3 of 3 people found the following review helpful
Best read in chunks,
This review is from: Smashing UX Design: Foundations for Designing Online User Experiences (Smashing Magazine Book Series) (Paperback)
Customer review from the Amazon Vine Programme (What's this?)
I am currently working in the Digital department of a UK non-profit. Our entire web estate is in the throws of planning for a complete re-build from the ground up on account of it being quite disparate and sporadic in its current form with no thought towards usability. I work with Analytics on a daily basis, but extending my reach into UX is something that has been asked of me, to provide another viewpoint and help contribute to the site design and experience.
I've approached this book from a neutral standing and although I am only half-way through it, making various study notes along the way, there are a few points that I have observed that I felt worthy of including in my review:
Firstly, the book has a tendency to go over the same points several times. I often found that the briefest of paragraphs or summary table would have sufficed and got their point across just as much as the pages preceding that to me felt like rambling.
In many respects, the book reads like a diary of the authors' experience in the role of consultants to others, which is not necessarily a bad thing, and I certainly appreciate the use of case studies, but some of the situations really didn't seem like they were worth including as they either had nothing of value to add to the chapter, or simply repeated aspects previously mentioned.
One thing to definitely bear in mind is that UX design is an organic philosophy. It changes all the time as different ways of interacting with digital mediums arise with every generation of technology. For a book such as this to be on the bleeding-edge of technology would be impossible. References are made towards the back of the book about how mobile design has changed from preferences of producing an "App" to making a Mobile Site to using Responsive design. This is an area of great interest to me as my Analytics show that our own site's non-standard desktop audience has increased over the past 6 months from 8% to 12% in some areas, so it would have been beneficial for me to have seen some examples or pros and cons or caveats of these approaches to design instead of just a casual mention.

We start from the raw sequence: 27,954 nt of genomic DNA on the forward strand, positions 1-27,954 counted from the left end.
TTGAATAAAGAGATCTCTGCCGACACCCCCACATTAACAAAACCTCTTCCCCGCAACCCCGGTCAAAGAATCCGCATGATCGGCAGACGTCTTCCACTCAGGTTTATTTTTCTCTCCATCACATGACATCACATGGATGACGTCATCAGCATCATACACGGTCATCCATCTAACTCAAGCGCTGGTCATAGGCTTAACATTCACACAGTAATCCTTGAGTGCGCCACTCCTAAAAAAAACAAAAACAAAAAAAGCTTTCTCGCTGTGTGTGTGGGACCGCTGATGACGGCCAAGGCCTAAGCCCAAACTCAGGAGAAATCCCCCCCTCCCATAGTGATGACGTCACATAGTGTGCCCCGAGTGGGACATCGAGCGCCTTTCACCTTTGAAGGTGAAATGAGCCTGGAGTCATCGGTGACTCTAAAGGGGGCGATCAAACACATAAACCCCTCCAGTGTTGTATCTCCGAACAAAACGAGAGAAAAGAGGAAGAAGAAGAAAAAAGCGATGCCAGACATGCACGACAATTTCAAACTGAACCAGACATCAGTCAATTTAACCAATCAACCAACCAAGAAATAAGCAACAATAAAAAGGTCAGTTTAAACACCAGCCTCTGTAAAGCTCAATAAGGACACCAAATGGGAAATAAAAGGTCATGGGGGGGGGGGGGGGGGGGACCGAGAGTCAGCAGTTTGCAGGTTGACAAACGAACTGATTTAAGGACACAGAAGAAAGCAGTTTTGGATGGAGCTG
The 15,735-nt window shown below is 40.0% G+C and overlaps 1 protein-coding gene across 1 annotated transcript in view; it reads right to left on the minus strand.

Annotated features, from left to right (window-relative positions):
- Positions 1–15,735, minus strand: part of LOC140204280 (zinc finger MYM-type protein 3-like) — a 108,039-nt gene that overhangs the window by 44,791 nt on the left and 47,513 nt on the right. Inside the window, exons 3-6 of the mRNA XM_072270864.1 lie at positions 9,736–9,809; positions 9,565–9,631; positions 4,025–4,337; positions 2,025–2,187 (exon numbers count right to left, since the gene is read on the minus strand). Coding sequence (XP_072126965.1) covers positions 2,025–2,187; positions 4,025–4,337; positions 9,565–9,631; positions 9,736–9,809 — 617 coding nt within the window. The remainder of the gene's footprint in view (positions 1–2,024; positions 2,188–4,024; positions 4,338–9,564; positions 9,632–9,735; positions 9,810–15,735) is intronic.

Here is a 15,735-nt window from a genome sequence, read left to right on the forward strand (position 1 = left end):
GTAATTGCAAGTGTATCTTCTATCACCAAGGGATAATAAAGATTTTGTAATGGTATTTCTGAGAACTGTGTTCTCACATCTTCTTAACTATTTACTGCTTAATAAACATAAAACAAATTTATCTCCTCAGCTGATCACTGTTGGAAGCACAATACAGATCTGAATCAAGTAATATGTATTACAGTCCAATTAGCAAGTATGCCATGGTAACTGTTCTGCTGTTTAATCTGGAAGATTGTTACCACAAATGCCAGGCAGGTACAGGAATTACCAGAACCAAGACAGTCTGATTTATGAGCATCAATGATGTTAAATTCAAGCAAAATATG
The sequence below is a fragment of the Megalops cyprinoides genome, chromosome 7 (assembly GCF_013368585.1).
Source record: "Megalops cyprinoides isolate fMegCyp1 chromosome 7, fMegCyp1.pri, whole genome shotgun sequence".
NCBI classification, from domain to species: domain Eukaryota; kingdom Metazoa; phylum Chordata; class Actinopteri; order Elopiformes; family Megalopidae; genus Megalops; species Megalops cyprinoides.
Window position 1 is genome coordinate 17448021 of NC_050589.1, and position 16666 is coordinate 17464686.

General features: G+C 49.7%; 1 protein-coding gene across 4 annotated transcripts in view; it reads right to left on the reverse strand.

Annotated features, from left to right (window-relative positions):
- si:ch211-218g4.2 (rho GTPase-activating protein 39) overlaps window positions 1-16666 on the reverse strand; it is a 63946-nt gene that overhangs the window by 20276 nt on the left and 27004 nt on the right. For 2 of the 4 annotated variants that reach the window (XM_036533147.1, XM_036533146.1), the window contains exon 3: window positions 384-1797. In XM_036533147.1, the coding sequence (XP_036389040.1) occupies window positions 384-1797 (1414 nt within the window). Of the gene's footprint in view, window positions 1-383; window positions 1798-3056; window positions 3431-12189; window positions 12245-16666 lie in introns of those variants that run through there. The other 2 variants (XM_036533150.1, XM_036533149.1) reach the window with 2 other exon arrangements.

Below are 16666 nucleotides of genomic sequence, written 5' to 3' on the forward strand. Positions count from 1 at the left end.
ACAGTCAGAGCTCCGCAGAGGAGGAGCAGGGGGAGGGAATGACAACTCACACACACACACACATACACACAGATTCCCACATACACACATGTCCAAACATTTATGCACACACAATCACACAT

The pictures and illustrations I thought also missed the boat. A picture of a person sat at a computer showed "Visual Design in Progress". A different person sat at a different computer on the opposite page showed "Development work in Progress". They hardly seemed worth it. Perhaps they were merely used to break up the masses of text.
One thing I was looking to find as well which this book fell short of, was visual examples - such as poor UX elements in existing designs, and then the improved versions, together with reasoning and methodology.
But enough of all that. Taking a step back and looking at this book as a point of reference on certain techniques or stages in UX design review is probably more useful than doing a cover-to-cover read. This way, you can zero-in on a particular section and reflect on the ideas and suggestions that they put. You will also become less aware of the repetition of various aspects that are re-visited in each chapter.
Taking that on-board, my rating of this book sits around the 3.5-4 mark. I'll let it ride at 4 rather than be too harsh. My own personal preference would be around more use of case-study material, and more detail within those case-studies - such as particular granular elements that might be worthy of note or lessons learnt in themselves. Better use of illustration and an a less wordy approach to the book would also have been an improvement in my opinion.
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Initial post: 28 Aug 2015 09:54:49 BDT
A. Southall says:
throes, not throws.
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